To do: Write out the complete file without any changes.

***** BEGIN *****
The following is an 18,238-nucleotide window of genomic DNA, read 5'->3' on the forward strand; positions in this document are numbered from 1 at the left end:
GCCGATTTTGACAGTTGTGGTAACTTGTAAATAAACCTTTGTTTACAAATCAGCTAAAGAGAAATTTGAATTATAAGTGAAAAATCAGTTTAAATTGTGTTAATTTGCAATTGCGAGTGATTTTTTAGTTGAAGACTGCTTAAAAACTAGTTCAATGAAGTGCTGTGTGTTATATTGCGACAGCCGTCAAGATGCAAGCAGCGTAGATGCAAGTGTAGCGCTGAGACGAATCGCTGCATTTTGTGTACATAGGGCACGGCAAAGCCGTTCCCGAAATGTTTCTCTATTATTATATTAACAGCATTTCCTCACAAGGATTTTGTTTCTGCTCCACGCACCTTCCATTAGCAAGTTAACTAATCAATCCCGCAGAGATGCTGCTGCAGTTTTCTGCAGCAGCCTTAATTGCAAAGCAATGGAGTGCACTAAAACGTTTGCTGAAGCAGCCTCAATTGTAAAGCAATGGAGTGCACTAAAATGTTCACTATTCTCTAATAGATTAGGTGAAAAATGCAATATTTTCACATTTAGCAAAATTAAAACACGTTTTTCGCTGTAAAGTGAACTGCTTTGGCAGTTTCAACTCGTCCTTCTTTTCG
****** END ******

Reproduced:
The following is an 18,238-nucleotide window of genomic DNA, read 5'->3' on the forward strand; positions in this document are numbered from 1 at the left end:
GCCGATTTTGACAGTTGTGGTAACTTGTAAATAAACCTTTGTTTACAAATCAGCTAAAGAGAAATTTGAATTATAAGTGAAAAATCAGTTTAAATTGTGTTAATTTGCAATTGCGAGTGATTTTTTAGTTGAAGACTGCTTAAAAACTAGTTCAATGAAGTGCTGTGTGTTATATTGCGACAGCCGTCAAGATGCAAGCAGCGTAGATGCAAGTGTAGCGCTGAGACGAATCGCTGCATTTTGTGTACATAGGGCACGGCAAAGCCGTTCCCGAAATGTTTCTCTATTATTATATTAACAGCATTTCCTCACAAGGATTTTGTTTCTGCTCCACGCACCTTCCATTAGCAAGTTAACTAATCAATCCCGCAGAGATGCTGCTGCAGTTTTCTGCAGCAGCCTTAATTGCAAAGCAATGGAGTGCACTAAAACGTTTGCTGAAGCAGCCTCAATTGTAAAGCAATGGAGTGCACTAAAATGTTCACTATTCTCTAATAGATTAGGTGAAAAATGCAATATTTTCACATTTAGCAAAATTAAAACACGTTTTTCGCTGTAAAGTGAACTGCTTTGGCAGTTTCAACTCGTCCTTCTTTTCG